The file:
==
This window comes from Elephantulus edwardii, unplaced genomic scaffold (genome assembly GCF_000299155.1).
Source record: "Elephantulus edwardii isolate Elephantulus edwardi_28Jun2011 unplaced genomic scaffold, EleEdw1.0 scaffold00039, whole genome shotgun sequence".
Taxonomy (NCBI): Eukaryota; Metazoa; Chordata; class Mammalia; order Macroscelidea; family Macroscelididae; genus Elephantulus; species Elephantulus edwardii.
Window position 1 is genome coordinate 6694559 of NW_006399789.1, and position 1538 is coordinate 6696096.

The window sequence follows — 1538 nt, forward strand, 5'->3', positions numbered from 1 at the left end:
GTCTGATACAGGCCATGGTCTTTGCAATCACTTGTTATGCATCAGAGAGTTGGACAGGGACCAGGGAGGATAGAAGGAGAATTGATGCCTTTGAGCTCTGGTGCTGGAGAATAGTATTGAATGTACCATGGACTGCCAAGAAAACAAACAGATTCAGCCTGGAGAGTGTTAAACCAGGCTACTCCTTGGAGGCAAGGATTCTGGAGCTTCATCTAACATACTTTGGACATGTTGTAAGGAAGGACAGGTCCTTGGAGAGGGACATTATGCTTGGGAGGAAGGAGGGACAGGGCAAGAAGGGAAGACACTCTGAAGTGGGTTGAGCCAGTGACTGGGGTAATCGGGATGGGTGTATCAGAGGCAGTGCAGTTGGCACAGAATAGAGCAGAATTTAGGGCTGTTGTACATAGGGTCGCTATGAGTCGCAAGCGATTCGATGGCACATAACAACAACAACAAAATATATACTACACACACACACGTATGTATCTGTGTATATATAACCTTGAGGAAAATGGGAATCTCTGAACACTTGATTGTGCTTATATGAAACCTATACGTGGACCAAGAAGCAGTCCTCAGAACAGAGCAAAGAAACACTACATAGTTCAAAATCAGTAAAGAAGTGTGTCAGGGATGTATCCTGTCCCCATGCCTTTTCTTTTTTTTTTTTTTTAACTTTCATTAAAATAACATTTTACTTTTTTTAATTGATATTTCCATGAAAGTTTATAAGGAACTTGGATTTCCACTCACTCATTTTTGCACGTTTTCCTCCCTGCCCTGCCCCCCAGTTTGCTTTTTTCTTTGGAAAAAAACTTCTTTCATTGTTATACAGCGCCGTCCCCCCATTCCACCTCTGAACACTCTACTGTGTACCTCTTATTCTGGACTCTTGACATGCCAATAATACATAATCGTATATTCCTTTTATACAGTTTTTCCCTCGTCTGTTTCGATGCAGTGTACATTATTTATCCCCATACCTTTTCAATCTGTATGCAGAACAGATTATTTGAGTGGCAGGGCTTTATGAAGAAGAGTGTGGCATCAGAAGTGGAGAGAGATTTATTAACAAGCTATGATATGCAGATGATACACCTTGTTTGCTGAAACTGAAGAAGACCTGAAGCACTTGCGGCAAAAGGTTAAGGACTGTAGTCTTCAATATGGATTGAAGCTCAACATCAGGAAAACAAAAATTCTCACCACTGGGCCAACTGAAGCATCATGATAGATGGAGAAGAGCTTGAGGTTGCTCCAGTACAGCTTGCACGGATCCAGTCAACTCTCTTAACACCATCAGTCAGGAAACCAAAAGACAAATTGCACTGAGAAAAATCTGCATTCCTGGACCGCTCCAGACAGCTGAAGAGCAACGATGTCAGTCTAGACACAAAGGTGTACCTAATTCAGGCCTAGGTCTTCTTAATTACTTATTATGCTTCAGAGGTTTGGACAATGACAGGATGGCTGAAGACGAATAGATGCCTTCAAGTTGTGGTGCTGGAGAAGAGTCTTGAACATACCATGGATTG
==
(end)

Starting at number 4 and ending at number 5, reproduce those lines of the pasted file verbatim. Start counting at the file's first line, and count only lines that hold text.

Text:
Window position 1 is genome coordinate 6694559 of NW_006399789.1, and position 1538 is coordinate 6696096.

The window sequence follows — 1538 nt, forward strand, 5'->3', positions numbered from 1 at the left end: